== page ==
Once in power, Kabila quickly turned on his former allies. Feeling increasingly threatened, Rwanda and Uganda aligned to engender a new rebel movement led by Congolese Tutsis, known as Banyamulenge. Kabila enjoyed increasing support from Zimbabwe, Angola, Burundi, and anti-Tutsi Congolese militias, Mai-Mai. Violent clashes between the two sides broke out between 1998 and 2002, becoming popularized throughout international media as “Africa’s first world war.”
The region’s rich natural resources largely fueled the conflicts and the international involvement therein. Driven by a desire to gain control of the region’s gold, diamonds, and timber resources, direct clashes between Ugandan and Rwandan militaries frequently occurred throughout Ituri and the larger region. As the conflict intensified, the Lendu began to identify with the Hutu, and the Hema with the Tutsi, exacerbating the longstanding conflict between the Lendu and Hema ethnic groups.
Despite UN involvement and the warring sides signing the Sun City peace agreement in April 2002, the fighting intensified, with the renewed attacks reinforcing the conflict’s underlying ethnic character. In August 2002, the UPC militia, together with the Ugandan army, launched an offensive to control Bunia, the main town in Ituri, deliberately killing Lendu, Nande, and Bira civilians throughout the attack. From August 2002 to March 2003, the UPC controlled Bunia, forming a Hema-controlled government under Thomas Lubanga, the leader of the UPC. After establishing its hold over Bunia, the UPC moved south to attack Songolo, killing approximately 100 citizens. In November 2002, the UPC attacked the gold mining town of Mongbwalu, where UPC combatants targeted and killed an estimated 200 Lendu civilians. Following the Mongbwalu offensive, UPC forces attacked Kilo, where they forced civilians presumed to be Lendu to dig their own graves before killing them. Described as an “army of children,” the UPC forcibly recruited children as young as seven, including girls, for military service.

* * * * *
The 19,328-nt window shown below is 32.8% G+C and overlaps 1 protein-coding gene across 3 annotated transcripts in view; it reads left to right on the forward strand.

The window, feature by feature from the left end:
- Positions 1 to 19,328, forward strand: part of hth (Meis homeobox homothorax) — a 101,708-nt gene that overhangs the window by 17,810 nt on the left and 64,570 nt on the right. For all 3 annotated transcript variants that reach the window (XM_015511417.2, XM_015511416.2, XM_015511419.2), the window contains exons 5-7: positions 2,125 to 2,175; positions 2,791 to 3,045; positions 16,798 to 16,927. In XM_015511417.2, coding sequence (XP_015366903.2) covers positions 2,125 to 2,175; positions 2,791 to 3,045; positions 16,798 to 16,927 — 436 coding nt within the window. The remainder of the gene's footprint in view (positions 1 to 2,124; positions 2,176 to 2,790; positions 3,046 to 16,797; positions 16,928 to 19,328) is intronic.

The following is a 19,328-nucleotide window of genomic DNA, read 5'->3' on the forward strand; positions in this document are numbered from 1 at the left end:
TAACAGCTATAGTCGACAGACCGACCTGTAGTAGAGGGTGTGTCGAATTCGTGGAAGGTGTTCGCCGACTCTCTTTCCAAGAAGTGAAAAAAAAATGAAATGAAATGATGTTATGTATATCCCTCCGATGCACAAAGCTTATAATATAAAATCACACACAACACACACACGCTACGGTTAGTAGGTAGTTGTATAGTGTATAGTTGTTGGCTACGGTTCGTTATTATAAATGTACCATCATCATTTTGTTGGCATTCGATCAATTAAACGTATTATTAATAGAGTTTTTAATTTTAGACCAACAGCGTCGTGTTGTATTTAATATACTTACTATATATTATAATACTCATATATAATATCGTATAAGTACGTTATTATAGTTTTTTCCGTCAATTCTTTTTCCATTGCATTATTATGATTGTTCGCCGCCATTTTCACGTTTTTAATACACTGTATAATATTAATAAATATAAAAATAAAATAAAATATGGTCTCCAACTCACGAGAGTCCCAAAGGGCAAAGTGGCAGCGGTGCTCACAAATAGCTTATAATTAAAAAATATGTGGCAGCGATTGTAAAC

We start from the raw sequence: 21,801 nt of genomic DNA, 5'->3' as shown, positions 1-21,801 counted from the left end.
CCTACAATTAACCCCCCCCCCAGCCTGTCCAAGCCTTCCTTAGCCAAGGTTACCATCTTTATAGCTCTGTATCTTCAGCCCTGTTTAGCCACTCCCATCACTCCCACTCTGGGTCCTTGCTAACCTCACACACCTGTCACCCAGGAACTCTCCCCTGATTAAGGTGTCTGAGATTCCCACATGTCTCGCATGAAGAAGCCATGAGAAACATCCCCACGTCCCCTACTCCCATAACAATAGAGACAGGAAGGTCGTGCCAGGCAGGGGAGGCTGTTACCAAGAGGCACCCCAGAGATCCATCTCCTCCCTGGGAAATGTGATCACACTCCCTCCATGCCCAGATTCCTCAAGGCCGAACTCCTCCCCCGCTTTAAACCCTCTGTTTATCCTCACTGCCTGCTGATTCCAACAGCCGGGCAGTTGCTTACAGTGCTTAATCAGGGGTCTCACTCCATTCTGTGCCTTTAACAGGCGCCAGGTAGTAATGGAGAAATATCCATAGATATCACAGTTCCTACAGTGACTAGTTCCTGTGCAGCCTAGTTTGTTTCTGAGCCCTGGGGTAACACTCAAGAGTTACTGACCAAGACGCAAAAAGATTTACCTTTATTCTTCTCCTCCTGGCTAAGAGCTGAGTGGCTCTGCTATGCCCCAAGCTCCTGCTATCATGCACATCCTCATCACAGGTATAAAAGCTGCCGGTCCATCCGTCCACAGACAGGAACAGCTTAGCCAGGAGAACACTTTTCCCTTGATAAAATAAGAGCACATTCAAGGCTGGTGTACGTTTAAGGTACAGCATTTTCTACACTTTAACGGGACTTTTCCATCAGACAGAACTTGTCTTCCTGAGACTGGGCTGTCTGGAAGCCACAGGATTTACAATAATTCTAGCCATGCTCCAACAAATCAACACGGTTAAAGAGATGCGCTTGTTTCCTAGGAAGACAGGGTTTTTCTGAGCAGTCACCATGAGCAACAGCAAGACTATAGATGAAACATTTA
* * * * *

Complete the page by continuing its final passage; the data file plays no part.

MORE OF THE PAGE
In June 2003, a French-led European Union peacekeeping force intervened to halt the fighting. In September 2003, the United Nations Organization Mission in the Democratic Republic of Congo (MONUC) assumed peacekeeping responsibilities in Ituri.
The 1998-2003 war destroyed the institutional means to resolve these tensions peacefully. The conflicts dislocated many communities and resulted in a collapsed justice system, limiting the potential of traditional conflict-resolution mechanisms. The absence of the rule of law perpetuated the overall culture of impunity.
The ICC opened its investigation into the Congo in 2004 after a referral from President Joseph Kabila. Besides Lubanga, the ICC issued arrest warrants against three rebel leaders in relation to crimes committed in the Ituri region: Bosco Ntaganda of the FPLC , Mathieu Ngudjolo of the Nationalist and Integrationist Front (FNI), and Germain Katanga of the Patriotic Resistance Front in Ituri (FRPI). The ICC acquitted Ngudjolo in December 2012. In March 2014, the ICC found Katanga guilty of war crimes and crimes against humanity stemming from a February 2003 attack on civilians in Ituri, and on June 9, 2014, Pre-Trial Chamber II unanimously confirmed charges against Ntaganda and committed the case to trial.